The Bourne RepetitionThe Bourne Conspiracy
is essentially a third person shooter, with elements of a beat-em-up thrown in on top of that, and Jason Bourne has only ever really got two actions at his disposal – shoot or punch, each of which plays a little differently.
While shooting is pretty much entirely as you’d expect, right down to the camera angles and choice of weapons, the melee is both a little more interesting yet a little more annoying. When you get close to enemies you automatically slip into brawl mode, using the X and Y keys to punch and kick your way through.
The gameplay is then again made a little more interesting by the ability to do ‘takedowns’ by storing up on adrenaline, which you gain from winning battles. Bourne can do both shooting takedowns (quicktime event instakills) and melee takedowns (automatic instakills) on up to three enemies at a time, depending on how much adrenaline he’s stored up.
…and unfortunately, that’s really all there is to The Bourne Conspiracy
. The game basically becomes a repetitive set of fights against non-descript enemies. If you’re close to a baddie then you go into a fistfight straight away and can’t easily get out. If you’re far away then you have a quick shootout.
The only variation is when you get in a fistfight with someone up close, but an enemy further away is still shooting at you. In those cases you may as well get a little bit closer to the screen – it’ll make it that much easier to kiss Jason’s arse goodbye.
The melee takedowns definitely make the fighting a lot more interesting and there’s a lot of different variations to find, but sooner or later you’ll still reach the point where it just isn’t fun anymore. Usually around the end of the third level.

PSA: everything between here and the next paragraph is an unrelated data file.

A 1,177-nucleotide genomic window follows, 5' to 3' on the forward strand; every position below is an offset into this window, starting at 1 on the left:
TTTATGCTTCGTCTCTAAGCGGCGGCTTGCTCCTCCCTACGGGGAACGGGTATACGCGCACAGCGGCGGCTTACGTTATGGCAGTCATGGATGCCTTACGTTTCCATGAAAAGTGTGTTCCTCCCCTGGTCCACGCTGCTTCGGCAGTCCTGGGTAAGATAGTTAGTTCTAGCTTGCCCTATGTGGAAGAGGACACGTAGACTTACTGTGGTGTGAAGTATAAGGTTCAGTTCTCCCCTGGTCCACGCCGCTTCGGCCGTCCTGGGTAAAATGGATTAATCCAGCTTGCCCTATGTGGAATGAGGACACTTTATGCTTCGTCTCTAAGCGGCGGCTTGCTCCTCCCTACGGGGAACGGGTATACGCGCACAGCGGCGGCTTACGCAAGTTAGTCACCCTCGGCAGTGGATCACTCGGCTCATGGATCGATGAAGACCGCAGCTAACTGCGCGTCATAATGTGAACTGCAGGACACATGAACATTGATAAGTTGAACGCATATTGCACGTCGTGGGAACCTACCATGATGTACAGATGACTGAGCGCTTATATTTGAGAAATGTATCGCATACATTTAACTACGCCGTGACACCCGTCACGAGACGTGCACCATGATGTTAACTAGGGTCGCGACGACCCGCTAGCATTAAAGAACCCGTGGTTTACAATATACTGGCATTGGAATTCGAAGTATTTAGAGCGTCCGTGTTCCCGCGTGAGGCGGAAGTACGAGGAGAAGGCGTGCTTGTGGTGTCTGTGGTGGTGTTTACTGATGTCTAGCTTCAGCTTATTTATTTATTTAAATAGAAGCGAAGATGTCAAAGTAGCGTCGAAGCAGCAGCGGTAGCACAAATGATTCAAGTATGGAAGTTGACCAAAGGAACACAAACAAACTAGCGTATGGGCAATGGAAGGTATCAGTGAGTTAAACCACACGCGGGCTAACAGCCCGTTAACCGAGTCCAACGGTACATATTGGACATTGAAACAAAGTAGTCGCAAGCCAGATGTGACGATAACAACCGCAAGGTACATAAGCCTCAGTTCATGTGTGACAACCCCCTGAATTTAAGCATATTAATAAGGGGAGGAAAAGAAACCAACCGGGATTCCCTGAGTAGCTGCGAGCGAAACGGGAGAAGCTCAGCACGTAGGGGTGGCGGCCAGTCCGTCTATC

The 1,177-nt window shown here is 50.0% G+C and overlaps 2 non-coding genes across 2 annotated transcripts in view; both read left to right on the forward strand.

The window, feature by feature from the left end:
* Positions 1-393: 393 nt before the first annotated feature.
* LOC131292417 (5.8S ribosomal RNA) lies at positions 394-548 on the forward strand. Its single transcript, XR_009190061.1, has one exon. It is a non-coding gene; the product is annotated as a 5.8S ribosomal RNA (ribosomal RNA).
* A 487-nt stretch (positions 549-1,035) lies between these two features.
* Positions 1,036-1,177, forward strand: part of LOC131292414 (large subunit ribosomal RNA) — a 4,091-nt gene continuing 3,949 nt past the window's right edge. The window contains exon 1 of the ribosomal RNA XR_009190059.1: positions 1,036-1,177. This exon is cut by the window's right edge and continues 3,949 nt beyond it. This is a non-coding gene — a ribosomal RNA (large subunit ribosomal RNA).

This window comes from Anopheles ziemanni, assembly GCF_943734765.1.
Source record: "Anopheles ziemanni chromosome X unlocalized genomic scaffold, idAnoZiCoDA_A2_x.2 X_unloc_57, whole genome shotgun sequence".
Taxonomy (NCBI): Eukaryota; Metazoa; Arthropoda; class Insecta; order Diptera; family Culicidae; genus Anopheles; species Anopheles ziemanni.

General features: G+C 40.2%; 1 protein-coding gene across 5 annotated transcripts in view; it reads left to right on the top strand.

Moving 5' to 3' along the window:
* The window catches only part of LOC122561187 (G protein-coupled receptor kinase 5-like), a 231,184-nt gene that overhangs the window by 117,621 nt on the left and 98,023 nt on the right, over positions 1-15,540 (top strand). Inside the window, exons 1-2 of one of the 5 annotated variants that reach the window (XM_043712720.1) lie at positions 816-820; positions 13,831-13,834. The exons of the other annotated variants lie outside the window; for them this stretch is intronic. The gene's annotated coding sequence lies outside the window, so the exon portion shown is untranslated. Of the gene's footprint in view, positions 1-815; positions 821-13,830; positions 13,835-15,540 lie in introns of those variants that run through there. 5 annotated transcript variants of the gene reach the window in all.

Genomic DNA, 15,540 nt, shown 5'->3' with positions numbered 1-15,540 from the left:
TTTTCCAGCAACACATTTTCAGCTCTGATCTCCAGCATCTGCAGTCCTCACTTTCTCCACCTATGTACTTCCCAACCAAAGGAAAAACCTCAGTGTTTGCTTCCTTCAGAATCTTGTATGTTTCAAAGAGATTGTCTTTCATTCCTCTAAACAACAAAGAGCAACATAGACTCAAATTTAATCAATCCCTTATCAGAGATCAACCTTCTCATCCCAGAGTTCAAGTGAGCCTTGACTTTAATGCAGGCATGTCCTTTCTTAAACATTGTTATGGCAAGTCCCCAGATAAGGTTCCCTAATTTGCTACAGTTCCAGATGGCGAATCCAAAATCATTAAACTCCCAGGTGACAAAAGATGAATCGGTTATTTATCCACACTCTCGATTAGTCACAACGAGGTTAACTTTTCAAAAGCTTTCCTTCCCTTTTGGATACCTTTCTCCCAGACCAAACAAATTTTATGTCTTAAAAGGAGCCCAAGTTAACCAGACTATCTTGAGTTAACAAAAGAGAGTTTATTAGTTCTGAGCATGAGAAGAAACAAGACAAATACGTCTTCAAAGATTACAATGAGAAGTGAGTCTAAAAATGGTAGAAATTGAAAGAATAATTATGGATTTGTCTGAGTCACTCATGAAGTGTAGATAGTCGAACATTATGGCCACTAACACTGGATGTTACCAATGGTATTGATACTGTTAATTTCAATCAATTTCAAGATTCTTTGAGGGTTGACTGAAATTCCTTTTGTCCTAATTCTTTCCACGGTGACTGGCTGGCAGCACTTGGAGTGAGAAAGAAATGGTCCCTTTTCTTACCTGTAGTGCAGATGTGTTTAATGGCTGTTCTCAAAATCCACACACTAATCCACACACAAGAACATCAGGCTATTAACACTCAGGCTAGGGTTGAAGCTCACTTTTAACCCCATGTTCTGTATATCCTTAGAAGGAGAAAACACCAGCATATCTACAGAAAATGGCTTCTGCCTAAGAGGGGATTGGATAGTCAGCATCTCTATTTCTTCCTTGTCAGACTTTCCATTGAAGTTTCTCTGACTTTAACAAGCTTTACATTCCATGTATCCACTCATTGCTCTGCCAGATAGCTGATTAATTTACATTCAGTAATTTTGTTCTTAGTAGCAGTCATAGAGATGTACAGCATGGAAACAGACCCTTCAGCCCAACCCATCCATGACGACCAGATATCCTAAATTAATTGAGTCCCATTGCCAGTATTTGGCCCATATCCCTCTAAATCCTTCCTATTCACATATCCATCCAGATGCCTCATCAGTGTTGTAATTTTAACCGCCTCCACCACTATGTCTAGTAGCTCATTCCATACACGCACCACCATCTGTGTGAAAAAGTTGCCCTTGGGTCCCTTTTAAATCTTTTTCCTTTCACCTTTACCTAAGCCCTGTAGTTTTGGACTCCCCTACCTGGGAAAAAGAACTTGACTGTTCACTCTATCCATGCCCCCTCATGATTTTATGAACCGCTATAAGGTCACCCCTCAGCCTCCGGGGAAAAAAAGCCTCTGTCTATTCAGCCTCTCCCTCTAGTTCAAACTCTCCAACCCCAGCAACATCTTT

You’ll also find yourself questioning the approach the game has taken in presenting Bourne’s prowess too. The way I remember Jason Bourne is as a super-spy who was fast and lethal and always with a plan.
The way Sierra has presented him is as a mass-murdering and gravelly voiced generic-oman who’s more like Niko Bellic than James Bond. Sierra’s Bourne slaughters hundreds in the first level, eschewing his stealthy approach almost immediately and puncturing the entire game with plot holes, feebly patched over.
As a result, the game really does owe an awful lot more to a super-generic recreation of Max Payne
than the fast and cinematic Splinter Cell
you might have hoped for.
Which isn’t to say that the game is really bad, because it isn’t – it still stands ahead of other movie tie-ins. The gameplay is solid nearly all the way through and if you like your games as more gun than run then there’s an awful lot to like in The Bourne Conspiracy
. It is a shame though to see a franchise with so much potential being reduced to little more than a samey corridor shooter littered with anti-immersive and all too easy quicktime events.
ConclusionsThe Bourne Conspiracy
is, admittedly, a bit of a letdown. There was so much that Sierra could have done to make the sneaking more prevalent and the combat more involving, but instead they’ve gone down the route of stupid ‘Instinct’ abilities and massive body counts.
Still, the game isn’t awful and that really does need to be said. The combat is solid, if incredibly repetitive, and The Bourne Conspiracy
does at least manage to avoid the usual traps and pitfalls of other game-movie adaptations; the budget was obviously high enough to get an OK graphics engine and some decent voice actors
Solid as the game is on paper though, it still suffers from some serious issues in terms of repetition. There are two or three interesting game mechanics that are fun the first few times you do them, forgiveable when you start relying on them and then finally lamentable when you realise that that is
Takedown after takedown, the game slowly loses its charms the longer you play until it finally falls down for the last time. With no multiplayer afterwards to prolong or revive interest, The Bourne Conspiracy
is like Bourne himself – adrift and without an identity to call its own.